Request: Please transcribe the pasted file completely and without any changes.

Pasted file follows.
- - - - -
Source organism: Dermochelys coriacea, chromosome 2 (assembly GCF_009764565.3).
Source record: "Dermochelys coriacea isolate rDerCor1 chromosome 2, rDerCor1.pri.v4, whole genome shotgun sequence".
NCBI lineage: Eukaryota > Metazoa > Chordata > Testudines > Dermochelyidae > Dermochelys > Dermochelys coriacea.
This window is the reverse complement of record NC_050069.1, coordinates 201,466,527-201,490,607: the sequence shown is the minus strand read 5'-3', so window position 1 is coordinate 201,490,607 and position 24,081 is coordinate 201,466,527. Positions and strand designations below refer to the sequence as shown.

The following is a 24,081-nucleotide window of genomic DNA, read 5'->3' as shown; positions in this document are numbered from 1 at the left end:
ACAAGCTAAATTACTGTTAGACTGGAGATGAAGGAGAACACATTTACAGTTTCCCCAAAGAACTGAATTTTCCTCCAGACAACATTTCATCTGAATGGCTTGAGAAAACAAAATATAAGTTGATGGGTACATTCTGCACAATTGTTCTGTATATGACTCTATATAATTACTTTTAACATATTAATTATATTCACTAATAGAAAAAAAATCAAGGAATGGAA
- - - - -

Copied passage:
Source organism: Dermochelys coriacea, chromosome 2 (assembly GCF_009764565.3).
Source record: "Dermochelys coriacea isolate rDerCor1 chromosome 2, rDerCor1.pri.v4, whole genome shotgun sequence".
NCBI lineage: Eukaryota > Metazoa > Chordata > Testudines > Dermochelyidae > Dermochelys > Dermochelys coriacea.
This window is the reverse complement of record NC_050069.1, coordinates 201,466,527-201,490,607: the sequence shown is the minus strand read 5'-3', so window position 1 is coordinate 201,490,607 and position 24,081 is coordinate 201,466,527. Positions and strand designations below refer to the sequence as shown.

The following is a 24,081-nucleotide window of genomic DNA, read 5'->3' as shown; positions in this document are numbered from 1 at the left end:
ACAAGCTAAATTACTGTTAGACTGGAGATGAAGGAGAACACATTTACAGTTTCCCCAAAGAACTGAATTTTCCTCCAGACAACATTTCATCTGAATGGCTTGAGAAAACAAAATATAAGTTGATGGGTACATTCTGCACAATTGTTCTGTATATGACTCTATATAATTACTTTTAACATATTAATTATATTCACTAATAGAAAAAAAATCAAGGAATGGAA